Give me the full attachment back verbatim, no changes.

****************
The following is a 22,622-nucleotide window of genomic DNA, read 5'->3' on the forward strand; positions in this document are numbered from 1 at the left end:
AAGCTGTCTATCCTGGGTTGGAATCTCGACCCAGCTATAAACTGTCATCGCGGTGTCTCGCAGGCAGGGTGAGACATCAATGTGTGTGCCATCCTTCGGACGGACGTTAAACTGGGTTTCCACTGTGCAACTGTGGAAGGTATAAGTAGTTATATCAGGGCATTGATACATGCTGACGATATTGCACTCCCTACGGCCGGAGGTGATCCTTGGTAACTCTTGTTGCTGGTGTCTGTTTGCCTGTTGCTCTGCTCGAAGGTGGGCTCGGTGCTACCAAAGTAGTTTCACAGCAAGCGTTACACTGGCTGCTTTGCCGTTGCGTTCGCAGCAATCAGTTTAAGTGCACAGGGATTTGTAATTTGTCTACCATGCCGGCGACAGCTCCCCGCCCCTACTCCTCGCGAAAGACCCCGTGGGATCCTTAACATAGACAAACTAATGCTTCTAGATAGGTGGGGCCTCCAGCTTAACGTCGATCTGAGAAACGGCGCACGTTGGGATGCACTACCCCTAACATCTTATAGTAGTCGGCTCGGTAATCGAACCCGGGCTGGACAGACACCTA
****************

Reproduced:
The following is a 22,622-nucleotide window of genomic DNA, read 5'->3' on the forward strand; positions in this document are numbered from 1 at the left end:
AAGCTGTCTATCCTGGGTTGGAATCTCGACCCAGCTATAAACTGTCATCGCGGTGTCTCGCAGGCAGGGTGAGACATCAATGTGTGTGCCATCCTTCGGACGGACGTTAAACTGGGTTTCCACTGTGCAACTGTGGAAGGTATAAGTAGTTATATCAGGGCATTGATACATGCTGACGATATTGCACTCCCTACGGCCGGAGGTGATCCTTGGTAACTCTTGTTGCTGGTGTCTGTTTGCCTGTTGCTCTGCTCGAAGGTGGGCTCGGTGCTACCAAAGTAGTTTCACAGCAAGCGTTACACTGGCTGCTTTGCCGTTGCGTTCGCAGCAATCAGTTTAAGTGCACAGGGATTTGTAATTTGTCTACCATGCCGGCGACAGCTCCCCGCCCCTACTCCTCGCGAAAGACCCCGTGGGATCCTTAACATAGACAAACTAATGCTTCTAGATAGGTGGGGCCTCCAGCTTAACGTCGATCTGAGAAACGGCGCACGTTGGGATGCACTACCCCTAACATCTTATAGTAGTCGGCTCGGTAATCGAACCCGGGCTGGACAGACACCTA